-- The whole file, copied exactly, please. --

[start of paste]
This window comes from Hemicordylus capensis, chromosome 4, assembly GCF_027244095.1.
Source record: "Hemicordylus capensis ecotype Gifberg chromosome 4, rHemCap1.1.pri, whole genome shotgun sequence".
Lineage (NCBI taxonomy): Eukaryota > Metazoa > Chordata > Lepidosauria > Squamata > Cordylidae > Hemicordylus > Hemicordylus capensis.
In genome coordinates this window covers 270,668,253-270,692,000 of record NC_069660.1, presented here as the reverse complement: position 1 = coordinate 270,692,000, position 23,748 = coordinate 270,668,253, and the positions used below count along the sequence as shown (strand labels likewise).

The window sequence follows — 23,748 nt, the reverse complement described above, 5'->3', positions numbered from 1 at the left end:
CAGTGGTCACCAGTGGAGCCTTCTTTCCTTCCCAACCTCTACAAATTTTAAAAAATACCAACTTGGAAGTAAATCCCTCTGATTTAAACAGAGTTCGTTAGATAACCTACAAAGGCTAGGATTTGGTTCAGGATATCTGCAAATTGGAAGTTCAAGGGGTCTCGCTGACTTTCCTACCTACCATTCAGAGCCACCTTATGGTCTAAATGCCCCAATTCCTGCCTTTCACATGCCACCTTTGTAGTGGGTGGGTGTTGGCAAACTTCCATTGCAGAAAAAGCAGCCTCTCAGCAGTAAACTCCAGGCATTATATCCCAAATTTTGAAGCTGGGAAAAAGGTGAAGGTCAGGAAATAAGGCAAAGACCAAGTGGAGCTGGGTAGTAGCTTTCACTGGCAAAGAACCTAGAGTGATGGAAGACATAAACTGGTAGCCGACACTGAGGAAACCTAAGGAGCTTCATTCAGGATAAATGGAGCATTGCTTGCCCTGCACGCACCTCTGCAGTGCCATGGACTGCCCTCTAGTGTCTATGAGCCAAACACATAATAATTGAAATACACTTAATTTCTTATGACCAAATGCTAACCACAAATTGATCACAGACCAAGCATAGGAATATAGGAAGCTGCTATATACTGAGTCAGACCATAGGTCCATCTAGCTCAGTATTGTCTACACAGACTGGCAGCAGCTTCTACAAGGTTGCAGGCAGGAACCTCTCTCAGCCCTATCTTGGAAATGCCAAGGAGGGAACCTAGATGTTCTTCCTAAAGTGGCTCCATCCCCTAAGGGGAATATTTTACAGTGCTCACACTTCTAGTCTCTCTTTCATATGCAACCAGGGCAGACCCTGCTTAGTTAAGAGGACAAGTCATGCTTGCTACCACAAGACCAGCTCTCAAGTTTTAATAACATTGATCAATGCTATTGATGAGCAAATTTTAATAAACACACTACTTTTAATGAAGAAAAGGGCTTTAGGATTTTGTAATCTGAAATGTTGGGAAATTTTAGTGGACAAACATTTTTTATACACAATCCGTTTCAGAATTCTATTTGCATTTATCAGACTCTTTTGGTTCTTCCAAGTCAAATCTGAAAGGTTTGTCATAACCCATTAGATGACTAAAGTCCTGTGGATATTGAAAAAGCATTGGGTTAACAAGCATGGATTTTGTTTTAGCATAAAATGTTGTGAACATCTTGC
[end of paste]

This window comes from Hemicordylus capensis, chromosome 4, assembly GCF_027244095.1.
Source record: "Hemicordylus capensis ecotype Gifberg chromosome 4, rHemCap1.1.pri, whole genome shotgun sequence".
Lineage (NCBI taxonomy): Eukaryota > Metazoa > Chordata > Lepidosauria > Squamata > Cordylidae > Hemicordylus > Hemicordylus capensis.
In genome coordinates this window covers 270,668,253-270,692,000 of record NC_069660.1, presented here as the reverse complement: position 1 = coordinate 270,692,000, position 23,748 = coordinate 270,668,253, and the positions used below count along the sequence as shown (strand labels likewise).

The window sequence follows — 23,748 nt, the reverse complement described above, 5'->3', positions numbered from 1 at the left end:
CAGTGGTCACCAGTGGAGCCTTCTTTCCTTCCCAACCTCTACAAATTTTAAAAAATACCAACTTGGAAGTAAATCCCTCTGATTTAAACAGAGTTCGTTAGATAACCTACAAAGGCTAGGATTTGGTTCAGGATATCTGCAAATTGGAAGTTCAAGGGGTCTCGCTGACTTTCCTACCTACCATTCAGAGCCACCTTATGGTCTAAATGCCCCAATTCCTGCCTTTCACATGCCACCTTTGTAGTGGGTGGGTGTTGGCAAACTTCCATTGCAGAAAAAGCAGCCTCTCAGCAGTAAACTCCAGGCATTATATCCCAAATTTTGAAGCTGGGAAAAAGGTGAAGGTCAGGAAATAAGGCAAAGACCAAGTGGAGCTGGGTAGTAGCTTTCACTGGCAAAGAACCTAGAGTGATGGAAGACATAAACTGGTAGCCGACACTGAGGAAACCTAAGGAGCTTCATTCAGGATAAATGGAGCATTGCTTGCCCTGCACGCACCTCTGCAGTGCCATGGACTGCCCTCTAGTGTCTATGAGCCAAACACATAATAATTGAAATACACTTAATTTCTTATGACCAAATGCTAACCACAAATTGATCACAGACCAAGCATAGGAATATAGGAAGCTGCTATATACTGAGTCAGACCATAGGTCCATCTAGCTCAGTATTGTCTACACAGACTGGCAGCAGCTTCTACAAGGTTGCAGGCAGGAACCTCTCTCAGCCCTATCTTGGAAATGCCAAGGAGGGAACCTAGATGTTCTTCCTAAAGTGGCTCCATCCCCTAAGGGGAATATTTTACAGTGCTCACACTTCTAGTCTCTCTTTCATATGCAACCAGGGCAGACCCTGCTTAGTTAAGAGGACAAGTCATGCTTGCTACCACAAGACCAGCTCTCAAGTTTTAATAACATTGATCAATGCTATTGATGAGCAAATTTTAATAAACACACTACTTTTAATGAAGAAAAGGGCTTTAGGATTTTGTAATCTGAAATGTTGGGAAATTTTAGTGGACAAACATTTTTTATACACAATCCGTTTCAGAATTCTATTTGCATTTATCAGACTCTTTTGGTTCTTCCAAGTCAAATCTGAAAGGTTTGTCATAACCCATTAGATGACTAAAGTCCTGTGGATATTGAAAAAGCATTGGGTTAACAAGCATGGATTTTGTTTTAGCATAAAATGTTGTGAACATCTTGC